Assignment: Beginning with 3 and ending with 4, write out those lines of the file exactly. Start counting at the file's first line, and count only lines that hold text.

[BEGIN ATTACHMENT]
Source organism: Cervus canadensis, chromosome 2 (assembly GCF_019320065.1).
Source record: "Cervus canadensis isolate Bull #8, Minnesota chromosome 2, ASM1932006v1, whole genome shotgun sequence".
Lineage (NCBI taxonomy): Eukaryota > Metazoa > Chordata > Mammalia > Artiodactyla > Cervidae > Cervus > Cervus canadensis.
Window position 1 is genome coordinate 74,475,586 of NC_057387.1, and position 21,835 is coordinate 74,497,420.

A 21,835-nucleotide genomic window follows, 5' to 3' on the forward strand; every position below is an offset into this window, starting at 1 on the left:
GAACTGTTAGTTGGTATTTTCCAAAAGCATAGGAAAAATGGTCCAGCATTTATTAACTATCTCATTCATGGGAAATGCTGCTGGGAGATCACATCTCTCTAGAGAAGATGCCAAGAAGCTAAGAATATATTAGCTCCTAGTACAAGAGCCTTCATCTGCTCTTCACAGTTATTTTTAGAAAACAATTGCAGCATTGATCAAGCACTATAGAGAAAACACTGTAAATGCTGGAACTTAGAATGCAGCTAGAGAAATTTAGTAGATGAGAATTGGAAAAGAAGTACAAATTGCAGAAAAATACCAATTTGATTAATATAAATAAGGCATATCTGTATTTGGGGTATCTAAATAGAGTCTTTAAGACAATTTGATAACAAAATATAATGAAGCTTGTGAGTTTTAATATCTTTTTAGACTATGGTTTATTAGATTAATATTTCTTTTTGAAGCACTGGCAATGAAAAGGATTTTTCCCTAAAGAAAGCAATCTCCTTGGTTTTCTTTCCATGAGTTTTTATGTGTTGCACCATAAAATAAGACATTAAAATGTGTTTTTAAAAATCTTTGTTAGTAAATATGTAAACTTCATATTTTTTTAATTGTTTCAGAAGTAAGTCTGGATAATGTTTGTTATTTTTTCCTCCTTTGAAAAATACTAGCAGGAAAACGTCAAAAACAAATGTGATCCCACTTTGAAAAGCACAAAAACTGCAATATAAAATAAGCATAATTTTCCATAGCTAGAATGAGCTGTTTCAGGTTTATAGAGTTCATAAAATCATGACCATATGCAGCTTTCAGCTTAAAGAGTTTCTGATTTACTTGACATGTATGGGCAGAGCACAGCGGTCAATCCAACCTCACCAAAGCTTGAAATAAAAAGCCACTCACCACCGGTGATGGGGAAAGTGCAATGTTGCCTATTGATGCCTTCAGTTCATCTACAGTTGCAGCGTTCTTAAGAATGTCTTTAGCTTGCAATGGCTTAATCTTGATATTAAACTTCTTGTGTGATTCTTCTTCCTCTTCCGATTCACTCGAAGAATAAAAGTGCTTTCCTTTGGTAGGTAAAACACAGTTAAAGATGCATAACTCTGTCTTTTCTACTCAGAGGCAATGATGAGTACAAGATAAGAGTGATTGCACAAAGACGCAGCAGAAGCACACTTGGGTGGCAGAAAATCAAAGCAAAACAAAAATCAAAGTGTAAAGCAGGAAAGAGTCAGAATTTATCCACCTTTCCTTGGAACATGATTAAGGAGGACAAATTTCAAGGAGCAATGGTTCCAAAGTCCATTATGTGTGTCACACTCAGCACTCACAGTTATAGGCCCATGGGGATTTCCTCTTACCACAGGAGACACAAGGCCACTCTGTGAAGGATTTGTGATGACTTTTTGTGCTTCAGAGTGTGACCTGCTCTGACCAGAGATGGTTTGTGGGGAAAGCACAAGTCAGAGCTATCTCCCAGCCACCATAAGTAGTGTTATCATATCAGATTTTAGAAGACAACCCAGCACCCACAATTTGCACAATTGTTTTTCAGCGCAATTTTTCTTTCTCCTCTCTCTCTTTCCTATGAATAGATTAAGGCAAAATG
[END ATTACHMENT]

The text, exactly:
Lineage (NCBI taxonomy): Eukaryota > Metazoa > Chordata > Mammalia > Artiodactyla > Cervidae > Cervus > Cervus canadensis.
Window position 1 is genome coordinate 74,475,586 of NC_057387.1, and position 21,835 is coordinate 74,497,420.